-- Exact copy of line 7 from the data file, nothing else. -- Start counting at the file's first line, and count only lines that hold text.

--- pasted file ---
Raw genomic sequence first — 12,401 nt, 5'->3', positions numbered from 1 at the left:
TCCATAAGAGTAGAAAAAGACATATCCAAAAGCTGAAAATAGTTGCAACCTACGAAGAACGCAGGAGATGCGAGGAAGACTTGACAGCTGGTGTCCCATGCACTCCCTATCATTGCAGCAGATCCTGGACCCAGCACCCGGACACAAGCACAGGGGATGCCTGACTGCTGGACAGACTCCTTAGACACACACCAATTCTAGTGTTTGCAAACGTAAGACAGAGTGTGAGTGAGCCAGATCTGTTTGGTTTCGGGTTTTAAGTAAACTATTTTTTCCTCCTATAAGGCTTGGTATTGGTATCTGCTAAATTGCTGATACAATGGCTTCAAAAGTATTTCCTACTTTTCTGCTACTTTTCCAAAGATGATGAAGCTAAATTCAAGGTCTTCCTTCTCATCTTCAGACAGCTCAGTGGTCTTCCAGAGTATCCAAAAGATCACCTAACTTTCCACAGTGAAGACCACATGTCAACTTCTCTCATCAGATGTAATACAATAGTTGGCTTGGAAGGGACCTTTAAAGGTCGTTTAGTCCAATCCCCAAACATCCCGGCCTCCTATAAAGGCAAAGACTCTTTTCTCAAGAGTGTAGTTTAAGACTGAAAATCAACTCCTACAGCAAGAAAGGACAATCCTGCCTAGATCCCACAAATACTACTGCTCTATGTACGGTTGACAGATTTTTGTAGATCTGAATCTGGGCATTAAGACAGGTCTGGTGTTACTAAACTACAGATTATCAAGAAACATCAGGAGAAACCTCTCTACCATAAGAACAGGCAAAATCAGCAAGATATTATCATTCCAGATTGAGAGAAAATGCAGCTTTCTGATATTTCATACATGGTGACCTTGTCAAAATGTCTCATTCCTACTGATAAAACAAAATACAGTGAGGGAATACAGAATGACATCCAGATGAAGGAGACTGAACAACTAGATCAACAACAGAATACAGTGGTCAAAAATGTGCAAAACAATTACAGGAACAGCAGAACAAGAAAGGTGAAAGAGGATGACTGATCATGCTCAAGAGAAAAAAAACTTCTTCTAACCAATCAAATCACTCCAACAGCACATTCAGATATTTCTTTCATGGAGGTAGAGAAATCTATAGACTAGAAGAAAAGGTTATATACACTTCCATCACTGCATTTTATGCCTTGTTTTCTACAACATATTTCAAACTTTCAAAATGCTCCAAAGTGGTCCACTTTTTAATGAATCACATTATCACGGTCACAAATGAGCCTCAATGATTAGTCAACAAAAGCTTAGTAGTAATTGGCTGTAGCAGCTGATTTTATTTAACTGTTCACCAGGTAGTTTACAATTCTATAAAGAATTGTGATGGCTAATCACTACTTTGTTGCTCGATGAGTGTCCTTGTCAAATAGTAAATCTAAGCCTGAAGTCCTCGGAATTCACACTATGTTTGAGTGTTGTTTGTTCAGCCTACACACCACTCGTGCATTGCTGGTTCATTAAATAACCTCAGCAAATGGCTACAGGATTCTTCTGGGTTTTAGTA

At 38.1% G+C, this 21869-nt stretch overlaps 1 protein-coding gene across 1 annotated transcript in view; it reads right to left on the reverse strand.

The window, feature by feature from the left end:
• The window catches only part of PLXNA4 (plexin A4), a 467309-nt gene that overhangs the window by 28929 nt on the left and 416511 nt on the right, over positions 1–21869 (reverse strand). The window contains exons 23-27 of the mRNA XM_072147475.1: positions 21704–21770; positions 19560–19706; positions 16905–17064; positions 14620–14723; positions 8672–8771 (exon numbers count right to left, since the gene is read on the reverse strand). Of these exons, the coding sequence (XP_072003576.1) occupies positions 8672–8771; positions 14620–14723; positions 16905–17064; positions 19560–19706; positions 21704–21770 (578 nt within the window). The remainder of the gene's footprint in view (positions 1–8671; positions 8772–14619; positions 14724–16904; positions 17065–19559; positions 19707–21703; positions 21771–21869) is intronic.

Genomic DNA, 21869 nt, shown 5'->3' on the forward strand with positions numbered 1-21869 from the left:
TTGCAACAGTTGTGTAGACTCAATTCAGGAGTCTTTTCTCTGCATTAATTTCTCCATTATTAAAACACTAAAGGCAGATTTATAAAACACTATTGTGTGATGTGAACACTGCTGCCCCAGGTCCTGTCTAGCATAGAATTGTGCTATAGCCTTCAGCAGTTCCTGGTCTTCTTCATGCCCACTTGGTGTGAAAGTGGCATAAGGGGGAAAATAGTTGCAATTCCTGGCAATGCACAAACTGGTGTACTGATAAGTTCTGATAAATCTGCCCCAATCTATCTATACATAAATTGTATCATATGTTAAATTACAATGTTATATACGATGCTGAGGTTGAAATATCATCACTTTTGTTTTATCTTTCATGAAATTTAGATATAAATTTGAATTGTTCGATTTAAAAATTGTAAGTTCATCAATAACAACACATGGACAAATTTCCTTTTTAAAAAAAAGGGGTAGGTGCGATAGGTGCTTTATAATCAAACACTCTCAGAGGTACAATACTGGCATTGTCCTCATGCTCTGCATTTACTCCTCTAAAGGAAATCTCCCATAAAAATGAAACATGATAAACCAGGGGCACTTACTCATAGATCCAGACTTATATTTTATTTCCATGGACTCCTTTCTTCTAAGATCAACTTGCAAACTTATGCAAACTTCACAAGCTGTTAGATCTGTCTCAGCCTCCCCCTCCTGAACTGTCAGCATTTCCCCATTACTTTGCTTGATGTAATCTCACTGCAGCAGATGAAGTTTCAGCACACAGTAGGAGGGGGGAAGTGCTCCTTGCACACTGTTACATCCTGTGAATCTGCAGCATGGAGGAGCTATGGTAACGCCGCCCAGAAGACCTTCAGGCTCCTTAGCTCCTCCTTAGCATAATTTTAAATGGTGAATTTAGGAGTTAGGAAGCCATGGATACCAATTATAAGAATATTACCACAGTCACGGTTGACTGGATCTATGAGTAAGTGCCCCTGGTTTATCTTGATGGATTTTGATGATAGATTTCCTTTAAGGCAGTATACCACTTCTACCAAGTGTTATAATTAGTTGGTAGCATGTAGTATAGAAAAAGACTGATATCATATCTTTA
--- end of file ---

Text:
TTGCAACAGTTGTGTAGACTCAATTCAGGAGTCTTTTCTCTGCATTAATTTCTCCATTATTAAAACACTAAAGGCAGATTTATAAAACACTATTGTGTGATGTGAACACTGCTGCCCCAGGTCCTGTCTAGCATAGAATTGTGCTATAGCCTTCAGCAGTTCCTGGTCTTCTTCATGCCCACTTGGTGTGAAAGTGGCATAAGGGGGAAAATAGTTGCAATTCCTGGCAATGCACAAACTGGTGTACTGATAAGTTCTGATAAATCTGCCCCAATCTATCTATACATAAATTGTATCATATGTTAAATTACAATGTTATATACGATGCTGAGGTTGAAATATCATCACTTTTGTTTTATCTTTCATGAAATTTAGATATAAATTTGAATTGTTCGATTTAAAAATTGTAAGTTCATCAATAACAACACATGGACAAATTTCCTTTTTAAAAAAAAGGGGTAGGTGCGATAGGTGCTTTATAATCAAACACTCTCAGAGGTACAATACTGGCATTGTCCTCATGCTCTGCATTTACTCCTCTAAAGGAAATCTCCCATAAAAATGAAACATGATAAACCAGGGGCACTTACTCATAGATCCAGACTTATATTTTATTTCCATGGACTCCTTTCTTCTAAGATCAACTTGCAAACTTATGCAAACTTCACAAGCTGTTAGATCTGTCTCAGCCTCCCCCTCCTGAACTGTCAGCATTTCCCCATTACTTTGCTTGATGTAATCTCACTGCAGCAGATGAAGTTTCAGCACACAGTAGGAGGGGGGAAGTGCTCCTTGCACACTGTTACATCCTGTGAATCTGCAGCATGGAGGAGCTATGGTAACGCCGCCCAGAAGACCTTCAGGCTCCTTAGCTCCTCCTTAGCATAATTTTAAATGGTGAATTTAGGAGTTAGGAAGCCATGGATACCAATTATAAGAATATTACCACAGTCACGGTTGACTGGATCTATGAGTAAGTGCCCCTGGTTTATCTTGATGGATTTTGATGATAGATTTCCTTTAAGGCAGTATACCACTTCTACCAAGTGTTATAATTAGTTGGTAGCATGTAGTATAGAAAAAGACTGATATCATATCTTTA